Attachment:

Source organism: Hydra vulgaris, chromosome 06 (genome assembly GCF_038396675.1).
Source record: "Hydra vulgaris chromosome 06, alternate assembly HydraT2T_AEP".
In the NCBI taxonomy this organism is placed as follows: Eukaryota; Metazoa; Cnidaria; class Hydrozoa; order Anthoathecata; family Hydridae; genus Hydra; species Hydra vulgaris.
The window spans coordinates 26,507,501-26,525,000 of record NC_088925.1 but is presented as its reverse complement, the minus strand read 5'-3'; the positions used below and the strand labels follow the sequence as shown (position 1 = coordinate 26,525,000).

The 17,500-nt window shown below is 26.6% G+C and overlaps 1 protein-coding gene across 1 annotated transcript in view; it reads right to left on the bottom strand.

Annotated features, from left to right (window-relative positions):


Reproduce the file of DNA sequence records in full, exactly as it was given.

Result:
Source organism: Hydra vulgaris, chromosome 06 (genome assembly GCF_038396675.1).
Source record: "Hydra vulgaris chromosome 06, alternate assembly HydraT2T_AEP".
In the NCBI taxonomy this organism is placed as follows: Eukaryota; Metazoa; Cnidaria; class Hydrozoa; order Anthoathecata; family Hydridae; genus Hydra; species Hydra vulgaris.
The window spans coordinates 26,507,501-26,525,000 of record NC_088925.1 but is presented as its reverse complement, the minus strand read 5'-3'; the positions used below and the strand labels follow the sequence as shown (position 1 = coordinate 26,525,000).

The 17,500-nt window shown below is 26.6% G+C and overlaps 1 protein-coding gene across 1 annotated transcript in view; it reads right to left on the bottom strand.

Annotated features, from left to right (window-relative positions):